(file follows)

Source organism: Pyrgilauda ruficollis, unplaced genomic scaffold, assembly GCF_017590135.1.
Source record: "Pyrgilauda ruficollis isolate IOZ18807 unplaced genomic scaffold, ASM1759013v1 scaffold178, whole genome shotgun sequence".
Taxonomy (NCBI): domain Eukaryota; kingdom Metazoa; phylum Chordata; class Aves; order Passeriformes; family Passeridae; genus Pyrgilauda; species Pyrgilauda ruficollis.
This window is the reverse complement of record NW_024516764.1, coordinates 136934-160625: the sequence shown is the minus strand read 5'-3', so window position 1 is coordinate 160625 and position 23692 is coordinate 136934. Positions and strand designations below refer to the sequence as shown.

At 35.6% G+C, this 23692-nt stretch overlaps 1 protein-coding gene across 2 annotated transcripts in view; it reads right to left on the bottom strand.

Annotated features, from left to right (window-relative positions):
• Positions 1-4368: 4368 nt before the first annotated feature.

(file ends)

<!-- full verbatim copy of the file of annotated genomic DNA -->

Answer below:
Source organism: Pyrgilauda ruficollis, unplaced genomic scaffold, assembly GCF_017590135.1.
Source record: "Pyrgilauda ruficollis isolate IOZ18807 unplaced genomic scaffold, ASM1759013v1 scaffold178, whole genome shotgun sequence".
Taxonomy (NCBI): domain Eukaryota; kingdom Metazoa; phylum Chordata; class Aves; order Passeriformes; family Passeridae; genus Pyrgilauda; species Pyrgilauda ruficollis.
This window is the reverse complement of record NW_024516764.1, coordinates 136934-160625: the sequence shown is the minus strand read 5'-3', so window position 1 is coordinate 160625 and position 23692 is coordinate 136934. Positions and strand designations below refer to the sequence as shown.

At 35.6% G+C, this 23692-nt stretch overlaps 1 protein-coding gene across 2 annotated transcripts in view; it reads right to left on the bottom strand.

Annotated features, from left to right (window-relative positions):
• Positions 1-4368: 4368 nt before the first annotated feature.